HITS Daily Double


Streaming overtook all other music formats in 2016, driving double-digit growth in revenue to $7.7b, according to RIAA statistics released today. That’s an 11.4% increase over 2015’s $6.87b.

It is the first time since 1998 that the industry has posted back-to-back years of double-digit growth.

Streaming platforms such as Spotify and Apple Music generated 51.4% of all U.S. revenue ($5.77b), a dramatic spike from 2015 when streaming accounted for just over a third of income. Digital downloads were 24.1% in 2016 and physical was 21.8%.

Paid subscriptions more than doubled in the year to $2.5b, a 114% spike. The average number of paid subscriptions was 22.6m, again more than doubling the 2015 number, 10.8m.

The RIAA broke out “limited tier” services—Amazon Prime, Pandora Plus, etc.—noting that the category represented $220m of the $2.5b total.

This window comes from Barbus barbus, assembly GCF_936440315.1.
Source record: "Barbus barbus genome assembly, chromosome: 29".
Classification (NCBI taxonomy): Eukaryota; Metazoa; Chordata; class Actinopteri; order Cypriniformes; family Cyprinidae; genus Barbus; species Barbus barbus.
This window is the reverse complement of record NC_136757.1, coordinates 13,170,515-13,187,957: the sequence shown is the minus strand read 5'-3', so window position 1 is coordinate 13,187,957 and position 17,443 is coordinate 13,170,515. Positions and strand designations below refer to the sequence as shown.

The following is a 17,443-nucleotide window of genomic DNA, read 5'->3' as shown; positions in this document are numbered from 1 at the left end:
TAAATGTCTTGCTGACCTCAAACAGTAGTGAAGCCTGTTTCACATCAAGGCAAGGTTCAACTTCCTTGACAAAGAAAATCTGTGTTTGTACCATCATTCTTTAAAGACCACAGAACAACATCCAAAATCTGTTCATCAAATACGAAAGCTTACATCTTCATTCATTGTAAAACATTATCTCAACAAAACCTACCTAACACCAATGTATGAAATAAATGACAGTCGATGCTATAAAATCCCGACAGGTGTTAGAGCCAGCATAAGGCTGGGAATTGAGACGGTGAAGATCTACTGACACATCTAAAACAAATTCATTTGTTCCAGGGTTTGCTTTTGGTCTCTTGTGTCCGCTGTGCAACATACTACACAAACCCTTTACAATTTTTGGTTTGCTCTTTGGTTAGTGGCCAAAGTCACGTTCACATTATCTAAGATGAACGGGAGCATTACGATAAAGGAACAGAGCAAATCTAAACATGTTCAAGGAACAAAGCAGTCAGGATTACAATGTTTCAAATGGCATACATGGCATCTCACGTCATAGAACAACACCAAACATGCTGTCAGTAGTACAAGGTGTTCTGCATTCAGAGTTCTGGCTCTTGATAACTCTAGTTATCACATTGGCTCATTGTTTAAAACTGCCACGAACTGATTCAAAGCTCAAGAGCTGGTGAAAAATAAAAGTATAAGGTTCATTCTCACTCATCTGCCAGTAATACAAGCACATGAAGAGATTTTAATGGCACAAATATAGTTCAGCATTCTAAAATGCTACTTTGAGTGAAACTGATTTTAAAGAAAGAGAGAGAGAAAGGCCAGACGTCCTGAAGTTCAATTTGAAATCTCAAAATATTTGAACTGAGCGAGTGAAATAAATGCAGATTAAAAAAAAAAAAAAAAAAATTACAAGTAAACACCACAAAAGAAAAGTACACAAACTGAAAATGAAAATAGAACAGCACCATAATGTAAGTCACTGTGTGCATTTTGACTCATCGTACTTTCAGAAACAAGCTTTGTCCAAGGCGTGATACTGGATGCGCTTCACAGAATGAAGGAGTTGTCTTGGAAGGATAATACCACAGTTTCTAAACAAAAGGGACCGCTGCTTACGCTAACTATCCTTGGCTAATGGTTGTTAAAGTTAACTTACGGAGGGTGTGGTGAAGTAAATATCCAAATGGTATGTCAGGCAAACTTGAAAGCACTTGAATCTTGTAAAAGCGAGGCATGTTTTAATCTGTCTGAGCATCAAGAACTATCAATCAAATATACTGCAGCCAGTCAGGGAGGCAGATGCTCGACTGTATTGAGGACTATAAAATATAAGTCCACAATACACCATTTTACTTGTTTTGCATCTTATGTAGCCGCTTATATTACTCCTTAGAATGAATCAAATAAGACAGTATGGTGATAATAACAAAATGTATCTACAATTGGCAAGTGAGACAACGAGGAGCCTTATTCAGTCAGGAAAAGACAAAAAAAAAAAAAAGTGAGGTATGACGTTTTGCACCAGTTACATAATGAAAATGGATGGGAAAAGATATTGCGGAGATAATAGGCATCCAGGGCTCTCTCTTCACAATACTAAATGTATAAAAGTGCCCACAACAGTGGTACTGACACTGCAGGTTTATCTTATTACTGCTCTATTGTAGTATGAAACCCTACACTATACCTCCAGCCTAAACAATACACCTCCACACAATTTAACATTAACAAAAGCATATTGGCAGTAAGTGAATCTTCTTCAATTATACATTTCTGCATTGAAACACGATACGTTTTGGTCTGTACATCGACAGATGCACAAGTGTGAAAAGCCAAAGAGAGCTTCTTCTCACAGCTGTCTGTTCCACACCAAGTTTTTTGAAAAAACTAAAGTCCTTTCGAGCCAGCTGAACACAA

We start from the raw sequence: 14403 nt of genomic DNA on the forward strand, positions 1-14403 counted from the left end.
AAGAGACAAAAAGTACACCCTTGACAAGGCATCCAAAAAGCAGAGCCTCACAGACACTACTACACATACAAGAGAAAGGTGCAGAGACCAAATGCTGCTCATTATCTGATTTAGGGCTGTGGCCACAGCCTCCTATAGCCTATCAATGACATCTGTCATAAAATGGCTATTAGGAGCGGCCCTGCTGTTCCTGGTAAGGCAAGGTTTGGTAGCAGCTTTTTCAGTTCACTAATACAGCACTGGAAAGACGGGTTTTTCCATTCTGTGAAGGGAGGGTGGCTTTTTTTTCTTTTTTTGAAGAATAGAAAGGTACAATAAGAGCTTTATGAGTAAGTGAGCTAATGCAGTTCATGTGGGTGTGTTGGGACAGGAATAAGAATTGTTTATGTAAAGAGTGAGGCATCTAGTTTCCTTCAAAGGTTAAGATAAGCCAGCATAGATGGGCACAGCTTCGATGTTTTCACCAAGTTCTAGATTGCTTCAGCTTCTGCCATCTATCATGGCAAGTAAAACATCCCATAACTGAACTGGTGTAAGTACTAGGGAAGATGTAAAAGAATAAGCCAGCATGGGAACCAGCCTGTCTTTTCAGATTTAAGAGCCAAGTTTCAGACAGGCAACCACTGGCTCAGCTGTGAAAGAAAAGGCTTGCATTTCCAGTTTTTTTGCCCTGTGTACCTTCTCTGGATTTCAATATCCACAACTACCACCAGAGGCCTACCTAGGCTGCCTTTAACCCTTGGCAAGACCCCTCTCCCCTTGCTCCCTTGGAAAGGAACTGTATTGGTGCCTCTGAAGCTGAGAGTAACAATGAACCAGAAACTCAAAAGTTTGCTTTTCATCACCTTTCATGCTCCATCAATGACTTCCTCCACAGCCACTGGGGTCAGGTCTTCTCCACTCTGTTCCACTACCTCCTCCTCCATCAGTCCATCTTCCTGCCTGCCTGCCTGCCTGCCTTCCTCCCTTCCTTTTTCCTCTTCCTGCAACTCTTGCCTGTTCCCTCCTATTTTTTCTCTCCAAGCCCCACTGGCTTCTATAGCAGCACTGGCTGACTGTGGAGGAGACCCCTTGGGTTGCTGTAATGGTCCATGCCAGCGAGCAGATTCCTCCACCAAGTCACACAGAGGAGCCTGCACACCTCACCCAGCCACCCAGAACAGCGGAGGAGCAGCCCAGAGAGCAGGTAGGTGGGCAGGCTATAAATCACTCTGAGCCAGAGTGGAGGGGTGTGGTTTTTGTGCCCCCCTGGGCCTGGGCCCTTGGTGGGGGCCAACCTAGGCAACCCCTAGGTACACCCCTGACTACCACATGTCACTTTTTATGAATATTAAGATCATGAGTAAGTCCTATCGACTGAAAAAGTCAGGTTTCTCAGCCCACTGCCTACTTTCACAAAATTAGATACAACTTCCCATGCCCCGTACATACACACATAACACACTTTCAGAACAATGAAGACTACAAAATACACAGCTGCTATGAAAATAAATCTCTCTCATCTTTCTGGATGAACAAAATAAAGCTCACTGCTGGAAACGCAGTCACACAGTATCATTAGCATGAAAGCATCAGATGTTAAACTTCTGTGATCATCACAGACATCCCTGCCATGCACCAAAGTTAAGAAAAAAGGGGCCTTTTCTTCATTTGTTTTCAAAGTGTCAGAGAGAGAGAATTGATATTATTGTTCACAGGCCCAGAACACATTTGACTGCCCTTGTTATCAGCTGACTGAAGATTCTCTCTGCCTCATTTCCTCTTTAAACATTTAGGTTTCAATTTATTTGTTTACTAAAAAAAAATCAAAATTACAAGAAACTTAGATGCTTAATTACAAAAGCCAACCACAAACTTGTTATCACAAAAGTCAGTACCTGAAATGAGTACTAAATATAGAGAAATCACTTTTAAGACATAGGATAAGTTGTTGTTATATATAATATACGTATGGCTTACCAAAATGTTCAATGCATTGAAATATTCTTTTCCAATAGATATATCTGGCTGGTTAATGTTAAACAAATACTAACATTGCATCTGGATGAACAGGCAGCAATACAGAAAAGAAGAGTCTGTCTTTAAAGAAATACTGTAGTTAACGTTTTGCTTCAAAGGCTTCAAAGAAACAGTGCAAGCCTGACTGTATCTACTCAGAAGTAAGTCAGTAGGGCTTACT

On the downside, sales of digital tracks and albums declined faster than in any previous year. Overall, digital download revenues were down 22% to $1.8b. Individual track sales revenue was off 24%, and album revenue was down 20%.

Revenues from sales of digital albums were 49% of the download total, their highest share ever. Albums were 49% of the download pie at $876m; tracks were $907m.

Cary Sherman, Chairman & CEO, RIAA, wrote an essay criticizing the disparity between the payouts from YouTube and other services, noting “Government leaders can’t be satisfied with a dysfunctional and unsustainable status quo that devalues music.

“The unfortunate reality is that we have achieved this modest success in spite of our current music licensing and copyright laws, not because of them. That’s not the way it should be."

Sherman noted that despite his criticism of YouTube, he still very much enjoys that one video where the kitten sneezes and startles the Doberman.